Additionally, FEMA is remapping flood elevations along the Susquehanna River Basin following the flooding in 2011. This is likely to result in many more properties being included in flood zones. The remapped zones are scheduled to take effect in 2018.

The Redevelopment Authority has received funding to help homeowners in some sections of Columbia County to elevate their homes and/or utilities above base flood elevations. There are income guidelines associated with these Federal dollars. The informational sessions will be held from 2 to 4 p.m. and 6 to 8 p.m. on May 11th at the Espy Fire Hall to provide additional details, distribute applications, and help residents determine if their properties will be impacted by remapping.

Analysis Highlights Heavy Burden of Wolf’s Budget Proposals

The state’s Independent Fiscal Office released an analysis last week that anticipates the tax increases proposed by Gov. Tom Wolf in his 2016-17 budget plan would generate $2.66 billion for new state spending. This is slightly less than the $2.7 billion that the governor’s budget office estimates would be the full amount of tax hikes under his proposal. The IFO estimates that the proposed retroactive Personal Income Tax increase would generate the most revenue, netting $1.27 billion.

The IFO analysis also examined the impact of the governor’s proposed severance tax – a 6.5 percent levy that maintains the current impact fee but allows drillers to claim impact fee payments as a credit against the severance tax. The IFO notes the significant discount that Marcellus drillers are being paid compared to that of other major national hubs, and projects that this discount will remain in effect for the next several years. Because the governor’s proposal does not allow for deduction of post-production costs, the effective rate of the proposed severance would be the highest among other states that, along with Pennsylvania, lead the country in gas production: Ohio, West Virginia, Texas and Oklahoma.

FO also examined the employment effects of raising the state’s mandated entry wage to $10.15 per hour. The analysis projects a loss of nearly 30,000 jobs due to the increase, with the job losses felt disproportionately by part-time employees, as well as a “slower rate of hiring compared to a counterfactual where minimum wage did not increase.”

The final piece of the 2015-16 budget becomes law following an announcement by the Wolf administration last week that the governor will not veto or sign H.B. 1589, the Fiscal Code Bill. Per the Pennsylvania Constitution, legislation passed by the General Assembly automatically becomes law if the governor does not act on it within 10 days.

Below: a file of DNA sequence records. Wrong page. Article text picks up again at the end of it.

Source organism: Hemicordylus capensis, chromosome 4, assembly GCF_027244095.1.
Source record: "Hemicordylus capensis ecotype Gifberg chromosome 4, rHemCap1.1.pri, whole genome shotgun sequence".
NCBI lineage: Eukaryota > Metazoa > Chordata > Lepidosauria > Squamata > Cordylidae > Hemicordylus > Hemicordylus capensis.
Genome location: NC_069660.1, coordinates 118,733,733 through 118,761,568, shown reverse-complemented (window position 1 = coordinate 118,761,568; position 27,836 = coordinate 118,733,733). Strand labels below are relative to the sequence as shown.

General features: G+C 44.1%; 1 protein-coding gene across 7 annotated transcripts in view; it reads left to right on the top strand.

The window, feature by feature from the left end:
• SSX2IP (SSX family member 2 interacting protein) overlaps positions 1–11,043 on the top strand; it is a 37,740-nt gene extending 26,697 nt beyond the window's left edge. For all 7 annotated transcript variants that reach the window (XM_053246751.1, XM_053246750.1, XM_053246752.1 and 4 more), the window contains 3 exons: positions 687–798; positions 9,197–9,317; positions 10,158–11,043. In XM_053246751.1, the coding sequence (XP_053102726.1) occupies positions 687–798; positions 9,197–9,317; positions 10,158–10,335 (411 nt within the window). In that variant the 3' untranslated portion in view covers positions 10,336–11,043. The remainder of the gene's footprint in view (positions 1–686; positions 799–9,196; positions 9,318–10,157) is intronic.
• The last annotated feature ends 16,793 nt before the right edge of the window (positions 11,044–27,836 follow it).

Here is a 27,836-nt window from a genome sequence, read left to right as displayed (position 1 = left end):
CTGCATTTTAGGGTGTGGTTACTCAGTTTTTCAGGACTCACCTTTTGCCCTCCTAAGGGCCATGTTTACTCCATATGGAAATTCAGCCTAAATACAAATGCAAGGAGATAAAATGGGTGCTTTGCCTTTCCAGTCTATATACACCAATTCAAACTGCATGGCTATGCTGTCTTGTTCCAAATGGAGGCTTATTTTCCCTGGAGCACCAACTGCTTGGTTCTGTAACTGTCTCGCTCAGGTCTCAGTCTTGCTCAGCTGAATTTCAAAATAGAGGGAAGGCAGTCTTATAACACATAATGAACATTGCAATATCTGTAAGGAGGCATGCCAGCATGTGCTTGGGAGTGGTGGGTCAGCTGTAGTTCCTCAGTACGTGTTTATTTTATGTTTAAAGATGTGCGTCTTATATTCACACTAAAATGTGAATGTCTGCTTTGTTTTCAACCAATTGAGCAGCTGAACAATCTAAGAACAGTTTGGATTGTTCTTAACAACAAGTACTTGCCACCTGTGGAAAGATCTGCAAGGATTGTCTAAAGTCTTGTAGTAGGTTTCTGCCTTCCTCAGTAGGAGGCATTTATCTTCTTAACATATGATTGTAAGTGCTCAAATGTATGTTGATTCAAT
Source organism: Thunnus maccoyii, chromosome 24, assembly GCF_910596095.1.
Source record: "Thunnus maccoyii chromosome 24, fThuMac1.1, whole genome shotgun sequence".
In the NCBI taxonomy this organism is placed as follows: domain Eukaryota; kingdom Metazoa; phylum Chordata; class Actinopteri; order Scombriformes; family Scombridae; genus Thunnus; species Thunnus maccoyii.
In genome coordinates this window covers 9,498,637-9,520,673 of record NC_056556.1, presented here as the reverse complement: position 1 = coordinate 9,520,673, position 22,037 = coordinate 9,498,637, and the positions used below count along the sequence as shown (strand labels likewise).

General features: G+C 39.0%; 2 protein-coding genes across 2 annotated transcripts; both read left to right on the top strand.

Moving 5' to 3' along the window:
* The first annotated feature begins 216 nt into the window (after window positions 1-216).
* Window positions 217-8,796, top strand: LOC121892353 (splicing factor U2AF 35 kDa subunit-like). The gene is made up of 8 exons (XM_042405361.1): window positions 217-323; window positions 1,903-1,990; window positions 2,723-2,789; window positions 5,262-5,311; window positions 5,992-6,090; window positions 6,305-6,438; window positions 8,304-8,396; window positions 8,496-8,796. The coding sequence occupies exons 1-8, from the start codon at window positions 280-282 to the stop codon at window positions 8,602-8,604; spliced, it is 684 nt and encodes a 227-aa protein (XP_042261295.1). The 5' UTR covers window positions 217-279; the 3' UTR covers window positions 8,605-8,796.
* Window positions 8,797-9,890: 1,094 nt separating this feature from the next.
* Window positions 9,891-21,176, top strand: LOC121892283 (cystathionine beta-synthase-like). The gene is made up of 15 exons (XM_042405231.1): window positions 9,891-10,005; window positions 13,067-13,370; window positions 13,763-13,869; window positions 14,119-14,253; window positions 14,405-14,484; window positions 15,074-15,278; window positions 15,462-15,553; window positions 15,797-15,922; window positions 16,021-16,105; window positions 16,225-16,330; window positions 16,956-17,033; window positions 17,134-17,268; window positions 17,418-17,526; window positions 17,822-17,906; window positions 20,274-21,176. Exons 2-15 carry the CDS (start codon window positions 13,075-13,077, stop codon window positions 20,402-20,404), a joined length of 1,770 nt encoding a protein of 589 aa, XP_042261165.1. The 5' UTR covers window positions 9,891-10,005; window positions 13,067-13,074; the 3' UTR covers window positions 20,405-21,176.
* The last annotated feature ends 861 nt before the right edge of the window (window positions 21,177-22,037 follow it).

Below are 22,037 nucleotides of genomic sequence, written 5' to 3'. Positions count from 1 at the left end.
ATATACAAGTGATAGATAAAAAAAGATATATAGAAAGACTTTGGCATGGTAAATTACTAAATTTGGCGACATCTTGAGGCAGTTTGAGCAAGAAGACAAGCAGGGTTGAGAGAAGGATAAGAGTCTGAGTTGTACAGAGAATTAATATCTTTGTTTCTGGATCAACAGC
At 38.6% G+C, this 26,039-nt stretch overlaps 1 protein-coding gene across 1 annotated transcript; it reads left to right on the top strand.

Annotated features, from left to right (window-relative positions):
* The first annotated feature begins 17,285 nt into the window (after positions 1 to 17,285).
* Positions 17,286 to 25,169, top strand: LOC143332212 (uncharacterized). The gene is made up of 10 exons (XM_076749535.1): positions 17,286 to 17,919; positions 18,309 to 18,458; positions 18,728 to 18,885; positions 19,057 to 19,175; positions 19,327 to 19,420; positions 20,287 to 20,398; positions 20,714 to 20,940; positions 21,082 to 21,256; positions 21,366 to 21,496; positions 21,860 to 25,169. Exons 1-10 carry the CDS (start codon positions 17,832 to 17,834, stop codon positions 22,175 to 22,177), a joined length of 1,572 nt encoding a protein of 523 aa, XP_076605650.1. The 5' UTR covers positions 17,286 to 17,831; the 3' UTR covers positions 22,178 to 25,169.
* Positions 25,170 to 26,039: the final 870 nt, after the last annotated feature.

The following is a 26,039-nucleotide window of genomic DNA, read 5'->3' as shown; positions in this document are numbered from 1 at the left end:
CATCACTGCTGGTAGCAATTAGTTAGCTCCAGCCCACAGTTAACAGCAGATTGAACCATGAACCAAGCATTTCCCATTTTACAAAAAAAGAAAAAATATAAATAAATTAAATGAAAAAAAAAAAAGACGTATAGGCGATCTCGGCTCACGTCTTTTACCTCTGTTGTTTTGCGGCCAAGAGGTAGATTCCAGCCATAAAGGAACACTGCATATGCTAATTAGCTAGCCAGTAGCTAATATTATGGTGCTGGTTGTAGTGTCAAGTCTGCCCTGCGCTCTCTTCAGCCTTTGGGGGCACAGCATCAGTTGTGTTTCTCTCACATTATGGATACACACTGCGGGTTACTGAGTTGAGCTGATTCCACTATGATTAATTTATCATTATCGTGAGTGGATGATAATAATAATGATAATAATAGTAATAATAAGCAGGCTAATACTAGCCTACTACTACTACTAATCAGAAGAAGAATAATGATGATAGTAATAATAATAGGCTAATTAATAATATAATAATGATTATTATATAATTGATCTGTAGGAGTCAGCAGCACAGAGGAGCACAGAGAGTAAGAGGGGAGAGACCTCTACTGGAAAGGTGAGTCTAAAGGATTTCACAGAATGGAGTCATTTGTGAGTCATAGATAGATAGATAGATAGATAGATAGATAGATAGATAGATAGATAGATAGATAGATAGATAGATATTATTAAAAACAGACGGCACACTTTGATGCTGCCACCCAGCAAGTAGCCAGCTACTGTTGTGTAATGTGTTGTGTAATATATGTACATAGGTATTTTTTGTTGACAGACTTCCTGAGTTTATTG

PPL Continues to Improve Reliability

PPL_DudkinPPL Electric Utilities has made significant improvements to customer reliability in recent years through line clearing, capital investments, and new technology. Assisted by mild weather, 2015 service reliability was the best in more than 20 years across its 29 county service area. The company plans to invest nearly $1 billion per year over the next five years to further improve reliability.

An overview of the company’s service performance was provided to business and community leaders at the Pine Barn Inn recently by Greg Dudkin, President of PPL Electric Utilities. Mr. Dudkin explained that the company is responsible for transporting electricity from power generation facilities to 1.4 million customers in Pennsylvania. Once a part of PPL Corporation, the power plant at Washingtonville and the Susquehanna Steam Electric Station are now owned by Talen Energy, created in June of last year.

According to Dudkin, PPL customers experienced 30 percent fewer outages than in 2007, with tree-related outages down 37 percent compared to an average of the previous 10 years. The company expects to improve overall reliability another 15 percent. In addition to line clearing, reliability has improved through installation of new lines, rebuilding older lines, and installing technology to allow power to be rerouted automatically in a matter of minutes during an outage. During an outage, customers receive alerts and have access to outage maps and better estimated restoration times. These resources are available at www.pplelectric.com.

Dudkin also talked about their energy conservation programs. In the past six years, customers have saved enough electricity to power over 240,000 homes for a year, and saving $218 million annually. Programs are available for residential, government, non-profit, education, commercial and industrial customers. The company and its employees continue to be highly engaged in the community. More than $2 million has been donated to United Ways by their employees, retirees, and corporate giving. Employees volunteered over 15,000 company-supported hours last year. PPL Corporation has supported over 90 organizations in the Susquehanna region, including the Chamber, its Foundation, and other economic development organizations.

Mr. Dudkin’s presentation is available here.